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Different risk factors for different stroke subtypes: association of blood pressure, cholesterol, and antioxidants.
Stroke 1999; 30(12):2535-40S

Abstract

BACKGROUND AND PURPOSE

Blood pressure is an important risk factor for stroke, but the roles of serum total and HDL cholesterol, alpha-tocopherol, and beta-carotene are poorly established. We studied these factors in relation to stroke subtypes.

METHODS

Male smokers (n=28 519) aged 50 to 69 years without a history of stroke participated in the Alpha-Tocopherol, Beta-Carotene Cancer Prevention (ATBC) Study, a controlled trial to test the effect of alpha-tocopherol and beta-carotene supplementation on cancer. From 1985 to 1993, a total of 1057 men suffered from primary stroke: 85 had subarachnoid hemorrhage; 112, intracerebral hemorrhage; 807, cerebral infarction; and 53, unspecified stroke.

RESULTS

Systolic blood pressure > or = 160 mm Hg increased the risk of all stroke subtypes 2.5 to 4-fold. Serum total cholesterol was inversely associated with the risk of intracerebral hemorrhage, whereas the risk of cerebral infarction was raised at concentrations > or = 7.0 mmol/L. The risks of subarachnoid hemorrhage and cerebral infarction were lowered with serum HDL cholesterol levels > or = 0.85 mmol/L. Pretrial high serum alpha-tocopherol decreased the risk of intracerebral hemorrhage by half and cerebral infarction by one third, whereas high serum beta-carotene doubled the risk of subarachnoid hemorrhage and decreased that of cerebral infarction by one fifth.

CONCLUSIONS

The risk factor profiles of stroke subtypes differ, reflecting different etiopathology. Because reducing atherosclerotic diseases, including ischemic stroke, by lowering high serum cholesterol is one of the main targets in public health care, further studies are needed to distinguish subjects with risk of hemorrhagic stroke. The performance of antioxidants needs confirmation from clinical trials.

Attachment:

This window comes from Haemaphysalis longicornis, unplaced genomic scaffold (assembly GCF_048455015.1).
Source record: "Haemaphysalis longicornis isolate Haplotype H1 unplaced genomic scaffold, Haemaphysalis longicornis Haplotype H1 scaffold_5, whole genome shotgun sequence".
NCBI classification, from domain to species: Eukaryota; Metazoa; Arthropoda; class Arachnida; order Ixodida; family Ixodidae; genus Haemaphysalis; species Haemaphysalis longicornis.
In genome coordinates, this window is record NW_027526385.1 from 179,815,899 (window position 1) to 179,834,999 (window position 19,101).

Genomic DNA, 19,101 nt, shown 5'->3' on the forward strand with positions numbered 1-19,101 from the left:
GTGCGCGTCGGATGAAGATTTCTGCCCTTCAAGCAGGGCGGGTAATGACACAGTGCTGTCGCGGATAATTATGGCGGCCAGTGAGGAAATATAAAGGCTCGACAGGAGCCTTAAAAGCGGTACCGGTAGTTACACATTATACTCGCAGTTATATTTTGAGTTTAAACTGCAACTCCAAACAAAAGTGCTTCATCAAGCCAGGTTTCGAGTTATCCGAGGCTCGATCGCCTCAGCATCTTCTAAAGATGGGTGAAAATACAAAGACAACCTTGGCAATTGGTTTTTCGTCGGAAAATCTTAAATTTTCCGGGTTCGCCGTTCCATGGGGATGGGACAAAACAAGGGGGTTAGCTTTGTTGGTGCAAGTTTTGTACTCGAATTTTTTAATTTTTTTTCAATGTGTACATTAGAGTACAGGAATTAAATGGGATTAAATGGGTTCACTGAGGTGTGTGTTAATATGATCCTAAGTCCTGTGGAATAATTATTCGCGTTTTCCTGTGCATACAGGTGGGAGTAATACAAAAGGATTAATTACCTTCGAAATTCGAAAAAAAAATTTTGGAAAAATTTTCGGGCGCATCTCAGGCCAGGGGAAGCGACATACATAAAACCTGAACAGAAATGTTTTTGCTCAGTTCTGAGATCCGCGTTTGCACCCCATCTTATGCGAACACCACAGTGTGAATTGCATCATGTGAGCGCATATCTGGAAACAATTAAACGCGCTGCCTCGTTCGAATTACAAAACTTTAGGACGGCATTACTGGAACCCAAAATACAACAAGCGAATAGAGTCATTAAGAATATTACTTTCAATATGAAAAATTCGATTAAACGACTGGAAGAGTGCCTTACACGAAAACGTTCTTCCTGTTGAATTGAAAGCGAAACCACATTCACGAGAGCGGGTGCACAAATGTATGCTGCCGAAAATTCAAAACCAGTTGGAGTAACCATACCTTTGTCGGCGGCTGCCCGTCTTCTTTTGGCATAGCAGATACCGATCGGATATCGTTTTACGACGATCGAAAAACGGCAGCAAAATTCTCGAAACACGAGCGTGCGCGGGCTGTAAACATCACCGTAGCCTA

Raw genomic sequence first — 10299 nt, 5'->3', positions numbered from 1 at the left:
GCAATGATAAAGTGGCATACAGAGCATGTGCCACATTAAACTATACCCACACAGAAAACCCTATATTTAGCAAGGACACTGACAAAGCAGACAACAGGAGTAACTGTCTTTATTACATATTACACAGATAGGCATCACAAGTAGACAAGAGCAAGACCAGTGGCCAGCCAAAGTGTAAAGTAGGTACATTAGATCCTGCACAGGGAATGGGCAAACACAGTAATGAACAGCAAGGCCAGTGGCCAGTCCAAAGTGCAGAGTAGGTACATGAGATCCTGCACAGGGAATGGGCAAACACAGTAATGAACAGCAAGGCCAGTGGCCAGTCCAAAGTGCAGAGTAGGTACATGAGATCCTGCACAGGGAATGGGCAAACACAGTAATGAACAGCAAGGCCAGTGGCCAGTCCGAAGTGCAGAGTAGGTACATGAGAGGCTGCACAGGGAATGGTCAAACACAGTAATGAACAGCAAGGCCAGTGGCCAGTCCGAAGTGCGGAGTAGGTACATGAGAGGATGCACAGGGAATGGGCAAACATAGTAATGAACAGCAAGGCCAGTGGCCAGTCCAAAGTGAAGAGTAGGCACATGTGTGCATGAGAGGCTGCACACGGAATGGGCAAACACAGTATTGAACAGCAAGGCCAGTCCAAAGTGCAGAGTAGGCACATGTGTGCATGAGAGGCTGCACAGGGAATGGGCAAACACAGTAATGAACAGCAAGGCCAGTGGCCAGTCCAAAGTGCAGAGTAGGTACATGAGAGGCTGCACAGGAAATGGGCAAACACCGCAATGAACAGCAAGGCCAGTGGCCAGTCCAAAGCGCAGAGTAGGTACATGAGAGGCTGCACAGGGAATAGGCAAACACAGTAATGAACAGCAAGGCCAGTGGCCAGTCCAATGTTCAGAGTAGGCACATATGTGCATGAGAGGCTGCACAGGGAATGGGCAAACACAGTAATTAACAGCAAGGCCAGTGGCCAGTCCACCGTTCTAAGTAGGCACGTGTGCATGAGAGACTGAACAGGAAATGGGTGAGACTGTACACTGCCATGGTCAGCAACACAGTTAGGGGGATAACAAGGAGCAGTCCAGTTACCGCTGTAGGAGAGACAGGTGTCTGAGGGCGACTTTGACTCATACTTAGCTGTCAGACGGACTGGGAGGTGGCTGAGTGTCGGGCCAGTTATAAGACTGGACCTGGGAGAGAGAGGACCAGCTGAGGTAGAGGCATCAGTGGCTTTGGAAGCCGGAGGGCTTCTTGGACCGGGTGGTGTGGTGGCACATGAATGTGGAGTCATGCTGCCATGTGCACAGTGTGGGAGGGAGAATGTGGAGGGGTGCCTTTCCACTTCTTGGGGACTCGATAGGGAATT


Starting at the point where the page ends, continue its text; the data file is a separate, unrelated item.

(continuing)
Authors+Show Affiliations

Department of Public Health, University of Helsinki, Finland. jaana.leppala@helsinki.fiNo affiliation info availableNo affiliation info availableNo affiliation info availableNo affiliation info available

Pub Type(s)

Journal Article
Research Support, U.S. Gov't, P.H.S.

Language

eng

PubMed ID

10582974

Citation

Leppälä, J M., et al. "Different Risk Factors for Different Stroke Subtypes: Association of Blood Pressure, Cholesterol, and Antioxidants." Stroke, vol. 30, no. 12, 1999, pp. 2535-40.
Leppälä JM, Virtamo J, Fogelholm R, et al. Different risk factors for different stroke subtypes: association of blood pressure, cholesterol, and antioxidants. Stroke. 1999;30(12):2535-40.
Leppälä, J. M., Virtamo, J., Fogelholm, R., Albanes, D., & Heinonen, O. P. (1999). Different risk factors for different stroke subtypes: association of blood pressure, cholesterol, and antioxidants. Stroke, 30(12), pp. 2535-40.
Leppälä JM, et al. Different Risk Factors for Different Stroke Subtypes: Association of Blood Pressure, Cholesterol, and Antioxidants. Stroke. 1999;30(12):2535-40. PubMed PMID: 10582974.
* Article titles in AMA citation format should be in sentence-case
TY - JOUR T1 - Different risk factors for different stroke subtypes: association of blood pressure, cholesterol, and antioxidants. AU - Leppälä,J M, AU - Virtamo,J, AU - Fogelholm,R, AU - Albanes,D, AU - Heinonen,O P, PY - 1999/12/3/pubmed PY - 1999/12/3/medline PY - 1999/12/3/entrez SP - 2535 EP - 40 JF - Stroke JO - Stroke VL - 30 IS - 12 N2 - BACKGROUND AND PURPOSE: Blood pressure is an important risk factor for stroke, but the roles of serum total and HDL cholesterol, alpha-tocopherol, and beta-carotene are poorly established. We studied these factors in relation to stroke subtypes. METHODS: Male smokers (n=28 519) aged 50 to 69 years without a history of stroke participated in the Alpha-Tocopherol, Beta-Carotene Cancer Prevention (ATBC) Study, a controlled trial to test the effect of alpha-tocopherol and beta-carotene supplementation on cancer. From 1985 to 1993, a total of 1057 men suffered from primary stroke: 85 had subarachnoid hemorrhage; 112, intracerebral hemorrhage; 807, cerebral infarction; and 53, unspecified stroke. RESULTS: Systolic blood pressure > or = 160 mm Hg increased the risk of all stroke subtypes 2.5 to 4-fold. Serum total cholesterol was inversely associated with the risk of intracerebral hemorrhage, whereas the risk of cerebral infarction was raised at concentrations > or = 7.0 mmol/L. The risks of subarachnoid hemorrhage and cerebral infarction were lowered with serum HDL cholesterol levels > or = 0.85 mmol/L. Pretrial high serum alpha-tocopherol decreased the risk of intracerebral hemorrhage by half and cerebral infarction by one third, whereas high serum beta-carotene doubled the risk of subarachnoid hemorrhage and decreased that of cerebral infarction by one fifth. CONCLUSIONS: The risk factor profiles of stroke subtypes differ, reflecting different etiopathology. Because reducing atherosclerotic diseases, including ischemic stroke, by lowering high serum cholesterol is one of the main targets in public health care, further studies are needed to distinguish subjects with risk of hemorrhagic stroke. The performance of antioxidants needs confirmation from clinical trials. SN - 0039-2499 UR - https://www.unboundmedicine.com/medline/citation/10582974/full_citation L2 - http://www.ahajournals.org/doi/full/10.1161/01.str.30.12.2535?url_ver=Z39.88-2003&rfr_id=ori:rid:crossref.org&rfr_dat=cr_pub=pubmed DB - PRIME DP - Unbound Medicine ER -